Friday, December 06, 2002

Following up what I had to say about how demographics affect the economic prospects of various countrues , the Economist has an article on the subject. (It's again subscription only, unfortunately).

Essentially this point is this. When you reach a certain stage of development, the number of children per mother drops. For a while, you have a situation where you have relatively few old people to be looked after (because the old people had a relatively large numbers of children, the number of old people per working age person is small) and relatively few children, because the birth rate has dropped. Therefore, a large portion of the population can devote itself to economically productive activity, and the economy can get a large, one off boost. Eventually, this large group of people gets old, and then you have a demographic brake, because they did not have that many children. If this drop in the number of children occurs too rapidly, as has occurred in Japan, then the economy can really hit the wall when this type of crisis is reached. The trick is to use the one off economic boost without knocking things too far out of balance in the long term.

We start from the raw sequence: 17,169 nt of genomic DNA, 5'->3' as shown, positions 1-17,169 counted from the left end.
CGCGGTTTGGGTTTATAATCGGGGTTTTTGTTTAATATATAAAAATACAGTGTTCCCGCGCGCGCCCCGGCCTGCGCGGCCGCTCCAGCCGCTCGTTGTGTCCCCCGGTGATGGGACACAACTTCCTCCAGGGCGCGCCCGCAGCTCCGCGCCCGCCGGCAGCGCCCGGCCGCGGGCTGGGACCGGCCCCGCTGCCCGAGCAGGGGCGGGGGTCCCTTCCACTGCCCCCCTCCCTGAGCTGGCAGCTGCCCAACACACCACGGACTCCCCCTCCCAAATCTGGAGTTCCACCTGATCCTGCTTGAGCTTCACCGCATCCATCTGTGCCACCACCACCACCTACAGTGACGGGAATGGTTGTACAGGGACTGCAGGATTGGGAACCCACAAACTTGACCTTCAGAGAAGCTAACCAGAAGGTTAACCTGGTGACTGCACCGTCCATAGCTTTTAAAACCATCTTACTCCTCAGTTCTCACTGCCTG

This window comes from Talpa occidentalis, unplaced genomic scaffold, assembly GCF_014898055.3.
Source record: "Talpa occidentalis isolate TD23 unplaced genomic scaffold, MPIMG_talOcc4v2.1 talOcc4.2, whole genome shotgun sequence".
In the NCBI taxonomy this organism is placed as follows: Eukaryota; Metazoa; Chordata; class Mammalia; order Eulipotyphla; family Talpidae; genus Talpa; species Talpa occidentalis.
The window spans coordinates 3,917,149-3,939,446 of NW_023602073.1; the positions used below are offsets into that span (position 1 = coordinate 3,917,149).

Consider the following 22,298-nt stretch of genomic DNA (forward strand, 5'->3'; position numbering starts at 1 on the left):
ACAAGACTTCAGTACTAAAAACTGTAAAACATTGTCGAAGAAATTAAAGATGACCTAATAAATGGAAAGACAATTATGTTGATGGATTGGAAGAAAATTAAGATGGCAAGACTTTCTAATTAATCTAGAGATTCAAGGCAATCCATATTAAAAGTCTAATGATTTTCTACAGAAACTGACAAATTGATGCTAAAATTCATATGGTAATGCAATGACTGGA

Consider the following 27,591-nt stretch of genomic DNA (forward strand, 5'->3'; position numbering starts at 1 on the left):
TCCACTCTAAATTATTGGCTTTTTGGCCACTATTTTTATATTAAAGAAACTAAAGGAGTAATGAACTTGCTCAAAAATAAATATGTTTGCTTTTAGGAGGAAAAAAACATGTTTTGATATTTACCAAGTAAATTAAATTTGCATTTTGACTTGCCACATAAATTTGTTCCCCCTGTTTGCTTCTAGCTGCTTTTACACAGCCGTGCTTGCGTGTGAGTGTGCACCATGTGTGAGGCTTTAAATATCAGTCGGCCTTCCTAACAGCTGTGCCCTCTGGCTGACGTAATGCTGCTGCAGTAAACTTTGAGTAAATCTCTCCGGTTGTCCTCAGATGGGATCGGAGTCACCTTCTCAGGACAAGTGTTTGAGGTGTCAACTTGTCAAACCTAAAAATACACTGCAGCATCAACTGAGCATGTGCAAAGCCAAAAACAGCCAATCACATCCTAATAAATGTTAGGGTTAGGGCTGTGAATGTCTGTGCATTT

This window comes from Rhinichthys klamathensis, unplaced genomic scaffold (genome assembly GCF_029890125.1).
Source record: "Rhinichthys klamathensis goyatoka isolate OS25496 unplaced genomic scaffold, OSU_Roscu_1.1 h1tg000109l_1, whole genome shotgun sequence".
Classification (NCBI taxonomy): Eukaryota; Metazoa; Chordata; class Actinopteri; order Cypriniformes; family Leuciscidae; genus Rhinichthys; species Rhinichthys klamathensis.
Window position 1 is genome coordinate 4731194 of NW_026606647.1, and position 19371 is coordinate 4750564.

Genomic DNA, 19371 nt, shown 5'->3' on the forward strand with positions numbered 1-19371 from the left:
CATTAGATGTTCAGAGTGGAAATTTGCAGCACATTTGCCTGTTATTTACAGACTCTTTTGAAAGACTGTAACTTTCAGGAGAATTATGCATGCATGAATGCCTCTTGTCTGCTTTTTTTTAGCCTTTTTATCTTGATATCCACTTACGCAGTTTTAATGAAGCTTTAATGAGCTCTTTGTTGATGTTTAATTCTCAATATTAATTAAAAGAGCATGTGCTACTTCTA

This also means there is only one window of opportunity. Low fertility eventually leads to a rising proportion of older people, raising the dependency ratio as the working population goes from caring for children to caring for parents and grandparents. Nor is the demographic dividend automatic. The right policies—a flexible labour market, investment and saving incentives, provision of high-quality health care and education—are still essential to making the working-age population more productive.


If these observations are correct, developing countries entering their demographic transition have a unique chance to cash their population dividend. South Asia will reach its peak ratio of workers to dependants between 2015 and 2025. Richer Latin American countries have completed the transition, but poorer ones continue to lag; their peak is likely in 2020-30. In sub-Saharan Africa, however, only 11 countries are expected to reach that stage before 2050, and a lot still has to be done to reduce fertility levels. The rapid rise in AIDS deaths will also frustrate changes in age structure that would otherwise occur. And once the transition is over and the dividend pocketed, countries will face the next big challenge: how to care for the old.

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